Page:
The Vegan Month of Food continues. As people seemed to like the SDA post, here's another chapter of the veg story:
The Theosophical Society was founded in New York City in 1875 by H.P. Blavatsky and her associates. The story of the TS is a long and interesting one, but for our purposes, it may be enough to know that this society played a crucially important role in increasing awareness of Asian religions (especially Hinduism and Buddhism) into the West, and that it is the great-grandparent of many of the new religious movements of our day. The TS and its spin-offs have also made a significant contribution in promoting veg*nism.
From its beginning, the TS has advocated but not required vegetarianism. This was a radical position in the late 19th century. A close associate of Blavatsky, Countess Constance Wachtmeister (photo above) composed a cookbook called Practical Vegetarian Cookery to help members make the dietary transition. From the recipes posted on-line, it appears the Countess relied rather heavily on eggs and dairy. Ah well. Theosophical vegetarian cooking continues today. I have had wonderful vegan meals in the cafeterias of the Olcott Center in Wheaton, Illinois (the national center of the TS in the United States) and the Melbourne Theosophical Society in Australia. In Sydney, Australia, the local TS lodge is next door to (and in some way associated with) a great cafe called the Bar Adyar, where I had a lovely spinach-pumpkin salad for lunch. If you are near a branch of the TS, check them out. Their bookstores almost always have veg*n cookbooks as well as works on spiritual vegetarianism, and you might find a hidden cafeteria. It was a delight to discover the Melbourne cafeteria, which is open to the public, but tucked away on an upper floor of the TS building on Russell Street.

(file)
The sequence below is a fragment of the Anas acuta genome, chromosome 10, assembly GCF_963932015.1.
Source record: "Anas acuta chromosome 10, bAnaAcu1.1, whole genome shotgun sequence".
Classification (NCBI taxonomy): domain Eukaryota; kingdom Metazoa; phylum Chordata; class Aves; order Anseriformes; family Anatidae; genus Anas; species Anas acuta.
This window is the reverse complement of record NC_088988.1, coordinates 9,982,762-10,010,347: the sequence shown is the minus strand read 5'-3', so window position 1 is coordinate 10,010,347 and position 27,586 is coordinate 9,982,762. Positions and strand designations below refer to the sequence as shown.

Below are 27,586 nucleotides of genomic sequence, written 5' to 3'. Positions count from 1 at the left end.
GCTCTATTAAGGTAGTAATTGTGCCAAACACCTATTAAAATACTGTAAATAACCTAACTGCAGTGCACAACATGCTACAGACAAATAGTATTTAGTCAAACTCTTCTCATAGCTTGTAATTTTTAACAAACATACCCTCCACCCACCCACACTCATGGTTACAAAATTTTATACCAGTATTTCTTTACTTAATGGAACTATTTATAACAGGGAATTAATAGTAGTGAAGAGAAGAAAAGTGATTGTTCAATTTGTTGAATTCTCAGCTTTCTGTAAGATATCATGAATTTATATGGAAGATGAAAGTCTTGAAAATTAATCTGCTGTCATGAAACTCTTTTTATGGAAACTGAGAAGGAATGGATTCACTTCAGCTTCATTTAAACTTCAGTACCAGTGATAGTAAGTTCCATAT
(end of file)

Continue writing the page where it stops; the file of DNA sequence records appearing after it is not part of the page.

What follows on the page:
Like all organzations, the TS has had its splits over the years. One of the most important schisms was the exit of Rudolf Steiner and a large part of the German Section in 1913. Steiner and his students then founded the Anthroposophical Society. Steiner is perhaps best known for his central role in the origins of Waldorf education and Biodynamic agriculture. Much like Blavatsky, he often recommended vegetarianism to his students, but did not require it. (See his lectures collected as Nutrition and Stimulants, Biodynamic Farming & Gardening Assoc., 1991) Steiner gave some interesting indications to bakers which are included in the Nutrition and Stimulants volume. You can find a (veganizable) bread recipe worked out from Steiner's guidance here. The Waldorf and Biodynamic movements have produced a number of books on food and cooking, few of which are strictly vegetarian, but most of which are veg-friendly. The books of Wendy Cook are a good example, and one might note the forthcoming lacto-vegetarian cookbook by Hermann Spindler.
To give only one more example, travelers to southern California may have encountered the Rosicrucian Fellowship's beautiful headquarters in Oceanside (between San Diego and Los Angeles), complete with a vegetarian cafe. This organization was founded in 1909 by a former Theosophist named Max Heindel, who also had connections to Rudolf Steiner. Heindel's organization promotes vegetarianism and publishes a couple of veg cookbooks.
The world of late 19th / early 20th century occultism can be a strange one indeed, especially to the newcomer. Regardless of one's evaluation of these organizations and their teachings, we owe them a debt of gratitude for promoting a veg*n diet for ethical and spiritual reasons, long before it became fashionable.
I am headed to Asheville later today. If I can get internet access, I'll post from there. Otherwise, MoFo posting will return on Monday.